Silver prices have rallied hard since the beginning of October, up almost 10.5 percent since the October 2 low. However, traders are now budded up against key technical resistance. Will traders’ sentiment reject silver’s upward momentum, as it has done seven times since 2013, or will demand spark higher gains?
Silver has had a rough go since crashing from its 2011-highs. Currently, silver is trading around the 200-day , which has proven fickle for silver prices. Every time prices have been able to rally to the key pivot-point, prices have been immediately rejected or the trend’s momentum quickly faded.
Despite mints beginning to ration silver bullion coins (again), prices are continuing to show the divide between sentiment and demand. As I have mentioned in several articles previous, silver’s demand is largely based upon economical factors, such as manufacturing and industrial output whereas gold prices are almost entirely derived from investment demand in relation of policy.
Some analysts expect silver prices to rally because demand for minted coins has risen, and mints are having a tough time filling orders. But, if history is any indicator, this does not happen.
For instance, in July, the U.S. Mint reported that demand for American silver eagles were so high that it depleted their stores and began to ration the bullion coins. Needless to say, silver went on to drop an additional $2 per ounce while breaking $14 per ounce back in August.
It may not be all it is cracked up to be. The shortage of minted coins only represents one, small facet of silver demand. According to Smaulgld.com, when the first shortage was reported, the shortage was found in the retail market but not the wholesale market.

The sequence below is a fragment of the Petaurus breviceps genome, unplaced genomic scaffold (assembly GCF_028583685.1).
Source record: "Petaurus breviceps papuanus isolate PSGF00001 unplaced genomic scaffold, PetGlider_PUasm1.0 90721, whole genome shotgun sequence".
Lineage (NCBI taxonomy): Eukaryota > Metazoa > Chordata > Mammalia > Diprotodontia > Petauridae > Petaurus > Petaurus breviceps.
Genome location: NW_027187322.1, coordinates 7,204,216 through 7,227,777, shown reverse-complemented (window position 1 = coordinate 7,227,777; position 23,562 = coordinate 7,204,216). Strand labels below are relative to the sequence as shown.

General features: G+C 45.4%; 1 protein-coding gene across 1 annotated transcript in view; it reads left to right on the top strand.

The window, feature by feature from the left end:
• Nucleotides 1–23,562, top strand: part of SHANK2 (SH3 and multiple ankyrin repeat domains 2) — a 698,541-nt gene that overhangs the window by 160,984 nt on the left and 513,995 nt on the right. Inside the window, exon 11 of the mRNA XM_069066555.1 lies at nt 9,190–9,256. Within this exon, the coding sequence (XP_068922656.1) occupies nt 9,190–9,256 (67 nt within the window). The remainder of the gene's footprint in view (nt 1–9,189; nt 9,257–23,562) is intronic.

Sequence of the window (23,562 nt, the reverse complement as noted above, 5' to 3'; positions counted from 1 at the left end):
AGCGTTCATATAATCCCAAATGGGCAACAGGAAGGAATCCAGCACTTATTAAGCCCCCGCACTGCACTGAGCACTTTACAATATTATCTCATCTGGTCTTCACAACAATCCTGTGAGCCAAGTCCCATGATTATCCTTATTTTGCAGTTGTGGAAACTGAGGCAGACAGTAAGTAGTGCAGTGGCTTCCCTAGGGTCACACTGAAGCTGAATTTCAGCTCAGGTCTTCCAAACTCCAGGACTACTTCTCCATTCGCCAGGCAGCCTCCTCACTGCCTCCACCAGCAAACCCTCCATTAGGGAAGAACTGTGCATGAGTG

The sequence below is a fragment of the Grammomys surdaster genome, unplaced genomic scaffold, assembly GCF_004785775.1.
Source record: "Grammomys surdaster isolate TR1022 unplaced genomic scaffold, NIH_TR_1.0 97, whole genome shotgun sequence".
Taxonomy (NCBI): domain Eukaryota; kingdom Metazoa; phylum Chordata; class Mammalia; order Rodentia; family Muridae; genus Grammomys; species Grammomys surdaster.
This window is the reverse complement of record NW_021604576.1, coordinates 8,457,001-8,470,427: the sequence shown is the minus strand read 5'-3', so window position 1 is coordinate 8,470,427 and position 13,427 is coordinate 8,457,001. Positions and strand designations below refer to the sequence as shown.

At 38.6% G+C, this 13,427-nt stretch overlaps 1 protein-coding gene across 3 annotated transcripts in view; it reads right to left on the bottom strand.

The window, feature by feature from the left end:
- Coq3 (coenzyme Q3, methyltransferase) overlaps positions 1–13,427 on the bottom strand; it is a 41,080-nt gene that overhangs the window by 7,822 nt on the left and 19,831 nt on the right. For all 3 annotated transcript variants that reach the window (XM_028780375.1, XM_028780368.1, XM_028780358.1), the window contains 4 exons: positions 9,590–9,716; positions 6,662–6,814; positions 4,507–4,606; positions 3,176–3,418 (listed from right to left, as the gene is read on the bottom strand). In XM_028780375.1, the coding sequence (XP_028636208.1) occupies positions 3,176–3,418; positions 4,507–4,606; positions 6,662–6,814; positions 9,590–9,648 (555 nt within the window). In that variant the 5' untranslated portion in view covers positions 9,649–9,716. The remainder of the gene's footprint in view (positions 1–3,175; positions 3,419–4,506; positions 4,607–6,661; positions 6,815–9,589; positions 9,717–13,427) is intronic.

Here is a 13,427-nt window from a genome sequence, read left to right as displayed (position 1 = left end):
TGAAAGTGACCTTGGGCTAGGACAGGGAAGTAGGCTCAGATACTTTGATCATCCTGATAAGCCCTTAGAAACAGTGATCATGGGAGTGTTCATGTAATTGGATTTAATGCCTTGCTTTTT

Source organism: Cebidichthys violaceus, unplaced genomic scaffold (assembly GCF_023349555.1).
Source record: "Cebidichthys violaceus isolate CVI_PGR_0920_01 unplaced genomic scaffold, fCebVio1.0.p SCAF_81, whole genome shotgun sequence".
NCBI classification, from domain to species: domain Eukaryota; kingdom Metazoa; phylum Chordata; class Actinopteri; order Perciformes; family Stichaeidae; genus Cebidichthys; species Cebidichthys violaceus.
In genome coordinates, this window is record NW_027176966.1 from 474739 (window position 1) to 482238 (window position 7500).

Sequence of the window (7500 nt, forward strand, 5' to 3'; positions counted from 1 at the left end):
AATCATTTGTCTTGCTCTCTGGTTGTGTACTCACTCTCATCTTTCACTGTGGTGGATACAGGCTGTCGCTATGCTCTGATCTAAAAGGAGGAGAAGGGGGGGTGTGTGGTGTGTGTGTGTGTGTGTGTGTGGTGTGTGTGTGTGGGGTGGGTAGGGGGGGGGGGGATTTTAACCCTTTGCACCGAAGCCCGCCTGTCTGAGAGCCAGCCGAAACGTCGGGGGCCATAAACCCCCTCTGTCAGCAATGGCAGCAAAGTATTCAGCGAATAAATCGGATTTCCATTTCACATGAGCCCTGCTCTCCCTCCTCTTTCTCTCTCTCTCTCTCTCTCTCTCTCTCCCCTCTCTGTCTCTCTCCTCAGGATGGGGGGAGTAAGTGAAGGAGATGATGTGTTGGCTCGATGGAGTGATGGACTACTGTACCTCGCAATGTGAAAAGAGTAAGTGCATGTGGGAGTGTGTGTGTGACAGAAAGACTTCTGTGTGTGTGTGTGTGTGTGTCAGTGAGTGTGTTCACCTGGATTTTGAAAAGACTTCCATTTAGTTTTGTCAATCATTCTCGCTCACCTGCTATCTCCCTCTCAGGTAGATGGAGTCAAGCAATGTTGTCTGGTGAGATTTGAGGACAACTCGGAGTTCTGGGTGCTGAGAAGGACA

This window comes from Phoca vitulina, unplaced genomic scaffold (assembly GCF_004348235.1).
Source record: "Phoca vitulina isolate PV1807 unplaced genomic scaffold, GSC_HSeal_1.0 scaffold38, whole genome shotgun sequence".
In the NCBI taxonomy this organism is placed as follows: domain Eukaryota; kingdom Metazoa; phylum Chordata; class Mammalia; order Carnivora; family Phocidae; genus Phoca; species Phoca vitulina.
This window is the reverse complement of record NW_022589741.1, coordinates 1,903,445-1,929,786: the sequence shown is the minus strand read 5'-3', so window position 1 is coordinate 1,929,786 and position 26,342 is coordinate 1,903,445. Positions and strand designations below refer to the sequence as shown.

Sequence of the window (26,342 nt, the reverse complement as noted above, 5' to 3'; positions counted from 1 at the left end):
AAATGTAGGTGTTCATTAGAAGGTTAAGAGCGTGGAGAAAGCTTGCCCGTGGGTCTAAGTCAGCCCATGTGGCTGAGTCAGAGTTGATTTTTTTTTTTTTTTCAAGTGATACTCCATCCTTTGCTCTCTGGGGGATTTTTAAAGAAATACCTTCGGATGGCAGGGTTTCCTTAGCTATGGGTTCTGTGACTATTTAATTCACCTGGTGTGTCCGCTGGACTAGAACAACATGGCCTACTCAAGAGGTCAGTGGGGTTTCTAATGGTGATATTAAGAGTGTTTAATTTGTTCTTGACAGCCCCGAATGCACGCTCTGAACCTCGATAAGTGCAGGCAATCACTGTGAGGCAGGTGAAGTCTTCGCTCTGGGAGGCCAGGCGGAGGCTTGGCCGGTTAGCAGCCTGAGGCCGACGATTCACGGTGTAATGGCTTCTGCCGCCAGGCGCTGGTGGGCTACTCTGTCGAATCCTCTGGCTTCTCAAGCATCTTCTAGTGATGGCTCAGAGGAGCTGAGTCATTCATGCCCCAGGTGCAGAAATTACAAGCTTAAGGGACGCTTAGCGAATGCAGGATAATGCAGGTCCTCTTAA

Silver has long been a trusted go-to for retail investors. It is a tangible asset that tends to be priced reasonably for the everyday investor. The multi-year lows carved out this year has only been seen as a buying opportunity.
Although, it is important to understand that silver is not an investment for tough economic times because that is, generally, how market participants price silver . Silver is only a form of protection against , which undoubtedly will show up. Investors will just have to be incredibly patient.
( Silver outperformed during recessions that were coupled with higher as seen during the 1940s and 1970s recessions).
Unlike gold , silver has no historic evidence of protecting against deflation ( gold nearly tripled during the early-1930s). During significant bouts of deflation in the early-1920s, and again in 1929 to 1933, silver’s performance was horrible. It was also horrible as subsided after the stagflation of the 1970s and early-1980s.
Again, following the lack of – on paper – during the Federal Reserve’s seemingly endless quantitative easing programs after the financial crisis.
Current rates of , as measured by consumer price index ( CPI ) and producer price index (PPI), could suggest prices have more to fall. The U.S. is seeing the lowest bouts of in decades.
The U.S. is experiencing the lowest levels of CPI outside of a recession since 1954 and the lowest PPI since 2001, following the dotcom bubble.
However, silver has experienced great gains following a recession as re-enters markets. Silver could get cheaper, but patience is a virtue and could reward big when rears its ugly head.
Please check out the original link for additional charts and graphs: http://bullion.directory/the-missing-key-for-silver-is-inflation/
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I believe the lack of global growth has caused the deleveraging in commodity prices, which is adversely affecting inflation. I also feel the true, underlying inflation is misrepresented much like current unemployment figures.
A global recession should bring about more deleveraging, which should usher in more deflation. However, I think that would end when confidence in currencies is further eroded, causing inflation rather then a general pick up of economic conditions.
Very well could see another in 1970s/80s in the US. But, with all the central bank intervention globally, who really knows what is in store.